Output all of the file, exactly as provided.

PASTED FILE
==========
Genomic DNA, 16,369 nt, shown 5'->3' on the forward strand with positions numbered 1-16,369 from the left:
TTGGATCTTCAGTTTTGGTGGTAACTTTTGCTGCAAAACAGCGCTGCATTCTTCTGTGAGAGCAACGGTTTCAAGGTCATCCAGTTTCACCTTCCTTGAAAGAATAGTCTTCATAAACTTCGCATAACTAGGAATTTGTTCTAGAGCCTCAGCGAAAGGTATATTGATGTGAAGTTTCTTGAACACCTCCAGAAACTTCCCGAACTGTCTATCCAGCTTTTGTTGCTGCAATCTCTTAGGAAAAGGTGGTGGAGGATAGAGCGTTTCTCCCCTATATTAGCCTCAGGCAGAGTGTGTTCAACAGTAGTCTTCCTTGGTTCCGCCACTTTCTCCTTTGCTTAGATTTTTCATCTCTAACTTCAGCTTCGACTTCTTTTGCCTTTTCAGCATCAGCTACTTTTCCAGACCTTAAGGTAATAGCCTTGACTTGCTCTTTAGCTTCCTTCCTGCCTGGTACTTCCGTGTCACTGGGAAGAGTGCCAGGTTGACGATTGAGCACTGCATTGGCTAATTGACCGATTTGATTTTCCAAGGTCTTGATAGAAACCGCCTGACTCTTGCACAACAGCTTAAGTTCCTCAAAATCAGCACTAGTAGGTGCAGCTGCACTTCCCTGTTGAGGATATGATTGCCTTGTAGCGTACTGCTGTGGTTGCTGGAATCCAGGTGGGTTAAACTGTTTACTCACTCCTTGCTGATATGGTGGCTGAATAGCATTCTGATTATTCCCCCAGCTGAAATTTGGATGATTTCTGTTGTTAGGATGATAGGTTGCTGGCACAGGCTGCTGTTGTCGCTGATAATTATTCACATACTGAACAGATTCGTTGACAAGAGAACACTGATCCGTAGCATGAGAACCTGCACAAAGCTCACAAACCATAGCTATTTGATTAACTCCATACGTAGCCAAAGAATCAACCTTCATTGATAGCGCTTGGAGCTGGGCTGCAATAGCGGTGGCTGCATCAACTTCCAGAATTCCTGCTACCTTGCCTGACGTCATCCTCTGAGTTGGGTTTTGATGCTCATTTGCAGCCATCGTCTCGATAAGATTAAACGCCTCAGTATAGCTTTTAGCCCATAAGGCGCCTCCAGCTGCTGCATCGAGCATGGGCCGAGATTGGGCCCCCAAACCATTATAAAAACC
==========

Genomic DNA, 16,369 nt, shown 5'->3' on the forward strand with positions numbered 1-16,369 from the left:
TTGGATCTTCAGTTTTGGTGGTAACTTTTGCTGCAAAACAGCGCTGCATTCTTCTGTGAGAGCAACGGTTTCAAGGTCATCCAGTTTCACCTTCCTTGAAAGAATAGTCTTCATAAACTTCGCATAACTAGGAATTTGTTCTAGAGCCTCAGCGAAAGGTATATTGATGTGAAGTTTCTTGAACACCTCCAGAAACTTCCCGAACTGTCTATCCAGCTTTTGTTGCTGCAATCTCTTAGGAAAAGGTGGTGGAGGATAGAGCGTTTCTCCCCTATATTAGCCTCAGGCAGAGTGTGTTCAACAGTAGTCTTCCTTGGTTCCGCCACTTTCTCCTTTGCTTAGATTTTTCATCTCTAACTTCAGCTTCGACTTCTTTTGCCTTTTCAGCATCAGCTACTTTTCCAGACCTTAAGGTAATAGCCTTGACTTGCTCTTTAGCTTCCTTCCTGCCTGGTACTTCCGTGTCACTGGGAAGAGTGCCAGGTTGACGATTGAGCACTGCATTGGCTAATTGACCGATTTGATTTTCCAAGGTCTTGATAGAAACCGCCTGACTCTTGCACAACAGCTTAAGTTCCTCAAAATCAGCACTAGTAGGTGCAGCTGCACTTCCCTGTTGAGGATATGATTGCCTTGTAGCGTACTGCTGTGGTTGCTGGAATCCAGGTGGGTTAAACTGTTTACTCACTCCTTGCTGATATGGTGGCTGAATAGCATTCTGATTATTCCCCCAGCTGAAATTTGGATGATTTCTGTTGTTAGGATGATAGGTTGCTGGCACAGGCTGCTGTTGTCGCTGATAATTATTCACATACTGAACAGATTCGTTGACAAGAGAACACTGATCCGTAGCATGAGAACCTGCACAAAGCTCACAAACCATAGCTATTTGATTAACTCCATACGTAGCCAAAGAATCAACCTTCATTGATAGCGCTTGGAGCTGGGCTGCAATAGCGGTGGCTGCATCAACTTCCAGAATTCCTGCTACCTTGCCTGACGTCATCCTCTGAGTTGGGTTTTGATGCTCATTTGCAGCCATCGTCTCGATAAGATTAAACGCCTCAGTATAGCTTTTAGCCCATAAGGCGCCTCCAGCTGCTGCATCGAGCATGGGCCGAGATTGGGCCCCCAAACCATTATAAAAACC